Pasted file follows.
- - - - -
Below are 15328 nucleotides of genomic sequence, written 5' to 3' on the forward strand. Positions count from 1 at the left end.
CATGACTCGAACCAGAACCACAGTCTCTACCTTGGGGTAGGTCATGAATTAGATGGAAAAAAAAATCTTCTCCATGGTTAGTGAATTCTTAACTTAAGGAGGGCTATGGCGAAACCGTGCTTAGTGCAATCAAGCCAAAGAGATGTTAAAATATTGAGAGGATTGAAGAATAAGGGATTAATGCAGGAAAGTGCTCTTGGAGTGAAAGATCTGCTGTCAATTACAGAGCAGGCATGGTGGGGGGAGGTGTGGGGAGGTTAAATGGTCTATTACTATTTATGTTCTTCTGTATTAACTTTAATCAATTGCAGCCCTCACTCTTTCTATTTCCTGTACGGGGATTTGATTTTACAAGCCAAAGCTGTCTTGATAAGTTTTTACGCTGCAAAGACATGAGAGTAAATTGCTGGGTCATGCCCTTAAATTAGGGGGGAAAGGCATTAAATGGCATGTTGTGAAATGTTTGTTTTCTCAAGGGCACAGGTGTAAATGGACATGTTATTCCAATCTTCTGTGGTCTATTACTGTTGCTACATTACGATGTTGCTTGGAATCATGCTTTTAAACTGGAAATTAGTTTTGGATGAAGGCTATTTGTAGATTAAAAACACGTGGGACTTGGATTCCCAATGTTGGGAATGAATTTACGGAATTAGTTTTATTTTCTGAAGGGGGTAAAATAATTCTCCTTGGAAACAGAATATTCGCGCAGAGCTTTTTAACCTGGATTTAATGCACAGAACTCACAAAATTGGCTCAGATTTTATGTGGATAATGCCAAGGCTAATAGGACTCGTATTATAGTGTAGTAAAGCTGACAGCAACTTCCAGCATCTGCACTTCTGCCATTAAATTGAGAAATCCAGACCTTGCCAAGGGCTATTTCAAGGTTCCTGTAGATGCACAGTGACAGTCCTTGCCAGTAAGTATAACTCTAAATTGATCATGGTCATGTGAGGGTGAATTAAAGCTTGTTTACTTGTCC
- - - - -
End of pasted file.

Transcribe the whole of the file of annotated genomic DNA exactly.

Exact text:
Below are 15328 nucleotides of genomic sequence, written 5' to 3' on the forward strand. Positions count from 1 at the left end.
CATGACTCGAACCAGAACCACAGTCTCTACCTTGGGGTAGGTCATGAATTAGATGGAAAAAAAAATCTTCTCCATGGTTAGTGAATTCTTAACTTAAGGAGGGCTATGGCGAAACCGTGCTTAGTGCAATCAAGCCAAAGAGATGTTAAAATATTGAGAGGATTGAAGAATAAGGGATTAATGCAGGAAAGTGCTCTTGGAGTGAAAGATCTGCTGTCAATTACAGAGCAGGCATGGTGGGGGGAGGTGTGGGGAGGTTAAATGGTCTATTACTATTTATGTTCTTCTGTATTAACTTTAATCAATTGCAGCCCTCACTCTTTCTATTTCCTGTACGGGGATTTGATTTTACAAGCCAAAGCTGTCTTGATAAGTTTTTACGCTGCAAAGACATGAGAGTAAATTGCTGGGTCATGCCCTTAAATTAGGGGGGAAAGGCATTAAATGGCATGTTGTGAAATGTTTGTTTTCTCAAGGGCACAGGTGTAAATGGACATGTTATTCCAATCTTCTGTGGTCTATTACTGTTGCTACATTACGATGTTGCTTGGAATCATGCTTTTAAACTGGAAATTAGTTTTGGATGAAGGCTATTTGTAGATTAAAAACACGTGGGACTTGGATTCCCAATGTTGGGAATGAATTTACGGAATTAGTTTTATTTTCTGAAGGGGGTAAAATAATTCTCCTTGGAAACAGAATATTCGCGCAGAGCTTTTTAACCTGGATTTAATGCACAGAACTCACAAAATTGGCTCAGATTTTATGTGGATAATGCCAAGGCTAATAGGACTCGTATTATAGTGTAGTAAAGCTGACAGCAACTTCCAGCATCTGCACTTCTGCCATTAAATTGAGAAATCCAGACCTTGCCAAGGGCTATTTCAAGGTTCCTGTAGATGCACAGTGACAGTCCTTGCCAGTAAGTATAACTCTAAATTGATCATGGTCATGTGAGGGTGAATTAAAGCTTGTTTACTTGTCC